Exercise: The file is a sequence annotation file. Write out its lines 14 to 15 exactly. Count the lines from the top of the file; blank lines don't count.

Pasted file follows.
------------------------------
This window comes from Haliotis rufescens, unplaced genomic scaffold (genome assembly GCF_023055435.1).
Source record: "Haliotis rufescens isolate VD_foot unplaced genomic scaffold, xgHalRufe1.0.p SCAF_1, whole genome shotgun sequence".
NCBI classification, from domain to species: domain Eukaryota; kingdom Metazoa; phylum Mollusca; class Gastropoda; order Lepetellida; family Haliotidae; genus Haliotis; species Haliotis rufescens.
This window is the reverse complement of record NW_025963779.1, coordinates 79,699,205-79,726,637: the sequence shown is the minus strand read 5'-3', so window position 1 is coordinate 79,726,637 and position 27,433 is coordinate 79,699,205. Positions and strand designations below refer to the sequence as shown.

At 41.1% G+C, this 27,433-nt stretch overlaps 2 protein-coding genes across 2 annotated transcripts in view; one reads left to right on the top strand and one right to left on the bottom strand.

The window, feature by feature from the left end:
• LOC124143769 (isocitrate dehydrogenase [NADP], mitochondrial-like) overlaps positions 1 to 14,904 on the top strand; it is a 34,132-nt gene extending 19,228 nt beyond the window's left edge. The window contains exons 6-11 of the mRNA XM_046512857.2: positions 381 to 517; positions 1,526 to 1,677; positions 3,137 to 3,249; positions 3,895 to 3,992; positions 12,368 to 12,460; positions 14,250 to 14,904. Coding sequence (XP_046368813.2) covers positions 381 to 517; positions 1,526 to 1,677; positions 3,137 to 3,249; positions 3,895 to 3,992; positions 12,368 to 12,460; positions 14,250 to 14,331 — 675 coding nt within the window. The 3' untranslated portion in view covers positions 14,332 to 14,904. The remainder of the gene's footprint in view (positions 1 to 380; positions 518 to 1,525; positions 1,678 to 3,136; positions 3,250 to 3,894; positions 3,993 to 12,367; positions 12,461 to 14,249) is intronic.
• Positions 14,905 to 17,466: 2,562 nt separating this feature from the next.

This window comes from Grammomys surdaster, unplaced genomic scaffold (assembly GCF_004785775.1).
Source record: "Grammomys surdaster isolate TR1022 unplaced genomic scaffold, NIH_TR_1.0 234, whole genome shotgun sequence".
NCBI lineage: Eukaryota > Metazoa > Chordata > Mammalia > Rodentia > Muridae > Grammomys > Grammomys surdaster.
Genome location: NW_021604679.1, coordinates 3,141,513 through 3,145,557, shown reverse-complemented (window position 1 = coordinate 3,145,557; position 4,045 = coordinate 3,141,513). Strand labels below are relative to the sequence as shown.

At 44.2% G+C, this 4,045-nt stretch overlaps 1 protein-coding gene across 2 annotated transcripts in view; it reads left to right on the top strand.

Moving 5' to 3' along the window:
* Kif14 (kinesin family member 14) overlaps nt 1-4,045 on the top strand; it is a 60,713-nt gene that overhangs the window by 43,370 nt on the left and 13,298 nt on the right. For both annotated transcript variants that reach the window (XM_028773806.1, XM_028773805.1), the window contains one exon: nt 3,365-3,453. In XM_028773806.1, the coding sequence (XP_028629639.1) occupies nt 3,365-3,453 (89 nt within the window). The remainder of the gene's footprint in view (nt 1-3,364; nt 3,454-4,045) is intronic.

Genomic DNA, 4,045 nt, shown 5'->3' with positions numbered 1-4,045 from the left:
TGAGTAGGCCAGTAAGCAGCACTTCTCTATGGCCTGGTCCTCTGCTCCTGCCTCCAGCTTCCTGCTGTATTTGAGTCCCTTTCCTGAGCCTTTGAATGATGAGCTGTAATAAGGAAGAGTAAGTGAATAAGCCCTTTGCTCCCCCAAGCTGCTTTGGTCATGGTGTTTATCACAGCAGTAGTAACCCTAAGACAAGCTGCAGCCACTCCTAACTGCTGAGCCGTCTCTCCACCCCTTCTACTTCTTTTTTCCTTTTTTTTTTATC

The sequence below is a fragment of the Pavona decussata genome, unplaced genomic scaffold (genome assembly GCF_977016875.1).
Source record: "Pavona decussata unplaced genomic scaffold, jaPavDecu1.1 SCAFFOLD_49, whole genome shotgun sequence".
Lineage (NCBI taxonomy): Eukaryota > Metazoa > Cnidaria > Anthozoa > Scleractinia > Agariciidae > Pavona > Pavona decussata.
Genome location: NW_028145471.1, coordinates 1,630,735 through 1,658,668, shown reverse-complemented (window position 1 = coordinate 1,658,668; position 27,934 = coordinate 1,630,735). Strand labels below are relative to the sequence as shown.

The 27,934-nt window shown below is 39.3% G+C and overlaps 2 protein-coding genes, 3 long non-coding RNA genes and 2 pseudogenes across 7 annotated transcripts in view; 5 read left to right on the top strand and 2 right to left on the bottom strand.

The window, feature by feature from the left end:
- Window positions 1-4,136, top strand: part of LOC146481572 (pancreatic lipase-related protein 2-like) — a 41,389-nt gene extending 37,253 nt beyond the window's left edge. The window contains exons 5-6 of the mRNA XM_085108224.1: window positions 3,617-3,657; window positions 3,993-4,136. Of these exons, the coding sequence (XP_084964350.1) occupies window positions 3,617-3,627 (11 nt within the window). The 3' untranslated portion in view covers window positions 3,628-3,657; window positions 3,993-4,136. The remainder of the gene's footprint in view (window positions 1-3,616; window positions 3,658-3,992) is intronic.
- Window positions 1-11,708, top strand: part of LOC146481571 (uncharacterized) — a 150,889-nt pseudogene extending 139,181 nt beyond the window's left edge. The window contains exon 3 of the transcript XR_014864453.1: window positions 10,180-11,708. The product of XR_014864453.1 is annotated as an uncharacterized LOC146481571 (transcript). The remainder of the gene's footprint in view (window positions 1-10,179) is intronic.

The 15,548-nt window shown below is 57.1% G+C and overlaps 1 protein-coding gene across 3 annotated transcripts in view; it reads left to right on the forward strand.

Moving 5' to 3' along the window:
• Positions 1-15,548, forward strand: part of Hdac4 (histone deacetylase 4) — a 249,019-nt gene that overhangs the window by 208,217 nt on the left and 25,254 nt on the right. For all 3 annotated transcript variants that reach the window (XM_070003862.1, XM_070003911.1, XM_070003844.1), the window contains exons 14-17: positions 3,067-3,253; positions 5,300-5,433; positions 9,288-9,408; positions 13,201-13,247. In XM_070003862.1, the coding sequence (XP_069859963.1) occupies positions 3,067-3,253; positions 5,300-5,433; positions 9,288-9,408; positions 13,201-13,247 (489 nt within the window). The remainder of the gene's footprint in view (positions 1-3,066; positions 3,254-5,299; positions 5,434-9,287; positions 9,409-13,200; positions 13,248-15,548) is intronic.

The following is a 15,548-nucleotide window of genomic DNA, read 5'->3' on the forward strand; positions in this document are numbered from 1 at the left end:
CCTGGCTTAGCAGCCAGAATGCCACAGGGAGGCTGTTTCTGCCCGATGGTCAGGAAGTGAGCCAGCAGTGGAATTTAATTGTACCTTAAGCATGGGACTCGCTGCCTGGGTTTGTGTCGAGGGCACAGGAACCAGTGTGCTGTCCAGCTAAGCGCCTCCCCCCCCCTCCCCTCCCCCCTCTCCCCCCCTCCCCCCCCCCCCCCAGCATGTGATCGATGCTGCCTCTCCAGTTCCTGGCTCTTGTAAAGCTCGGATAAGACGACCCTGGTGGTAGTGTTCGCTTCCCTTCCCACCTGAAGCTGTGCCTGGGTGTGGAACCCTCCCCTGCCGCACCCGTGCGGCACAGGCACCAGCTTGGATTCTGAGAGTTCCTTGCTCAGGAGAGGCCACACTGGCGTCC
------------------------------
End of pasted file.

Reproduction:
Moving 5' to 3' along the window:
* Kif14 (kinesin family member 14) overlaps nt 1-4,045 on the top strand; it is a 60,713-nt gene that overhangs the window by 43,370 nt on the left and 13,298 nt on the right. For both annotated transcript variants that reach the window (XM_028773806.1, XM_028773805.1), the window contains one exon: nt 3,365-3,453. In XM_028773806.1, the coding sequence (XP_028629639.1) occupies nt 3,365-3,453 (89 nt within the window). The remainder of the gene's footprint in view (nt 1-3,364; nt 3,454-4,045) is intronic.